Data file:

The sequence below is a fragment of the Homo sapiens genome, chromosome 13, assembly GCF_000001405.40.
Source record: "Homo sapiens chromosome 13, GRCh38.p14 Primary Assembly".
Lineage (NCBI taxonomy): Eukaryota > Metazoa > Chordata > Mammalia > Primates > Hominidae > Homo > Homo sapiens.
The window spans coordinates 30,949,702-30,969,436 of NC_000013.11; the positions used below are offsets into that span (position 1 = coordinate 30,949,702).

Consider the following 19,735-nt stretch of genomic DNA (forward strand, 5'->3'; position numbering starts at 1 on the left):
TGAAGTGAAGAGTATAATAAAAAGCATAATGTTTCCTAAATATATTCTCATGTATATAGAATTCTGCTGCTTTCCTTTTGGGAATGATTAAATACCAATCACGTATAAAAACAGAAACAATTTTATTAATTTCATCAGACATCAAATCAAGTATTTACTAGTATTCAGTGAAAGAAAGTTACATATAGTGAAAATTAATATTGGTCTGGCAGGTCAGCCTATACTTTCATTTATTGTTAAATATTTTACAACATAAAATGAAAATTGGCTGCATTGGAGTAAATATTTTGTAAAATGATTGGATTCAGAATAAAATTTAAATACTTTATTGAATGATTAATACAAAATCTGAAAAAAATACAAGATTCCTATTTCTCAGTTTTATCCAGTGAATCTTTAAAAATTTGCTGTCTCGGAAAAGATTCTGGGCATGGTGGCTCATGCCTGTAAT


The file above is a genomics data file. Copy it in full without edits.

The sequence below is a fragment of the Homo sapiens genome, chromosome 13, assembly GCF_000001405.40.
Source record: "Homo sapiens chromosome 13, GRCh38.p14 Primary Assembly".
Lineage (NCBI taxonomy): Eukaryota > Metazoa > Chordata > Mammalia > Primates > Hominidae > Homo > Homo sapiens.
The window spans coordinates 30,949,702-30,969,436 of NC_000013.11; the positions used below are offsets into that span (position 1 = coordinate 30,949,702).

Consider the following 19,735-nt stretch of genomic DNA (forward strand, 5'->3'; position numbering starts at 1 on the left):
TGAAGTGAAGAGTATAATAAAAAGCATAATGTTTCCTAAATATATTCTCATGTATATAGAATTCTGCTGCTTTCCTTTTGGGAATGATTAAATACCAATCACGTATAAAAACAGAAACAATTTTATTAATTTCATCAGACATCAAATCAAGTATTTACTAGTATTCAGTGAAAGAAAGTTACATATAGTGAAAATTAATATTGGTCTGGCAGGTCAGCCTATACTTTCATTTATTGTTAAATATTTTACAACATAAAATGAAAATTGGCTGCATTGGAGTAAATATTTTGTAAAATGATTGGATTCAGAATAAAATTTAAATACTTTATTGAATGATTAATACAAAATCTGAAAAAAATACAAGATTCCTATTTCTCAGTTTTATCCAGTGAATCTTTAAAAATTTGCTGTCTCGGAAAAGATTCTGGGCATGGTGGCTCATGCCTGTAAT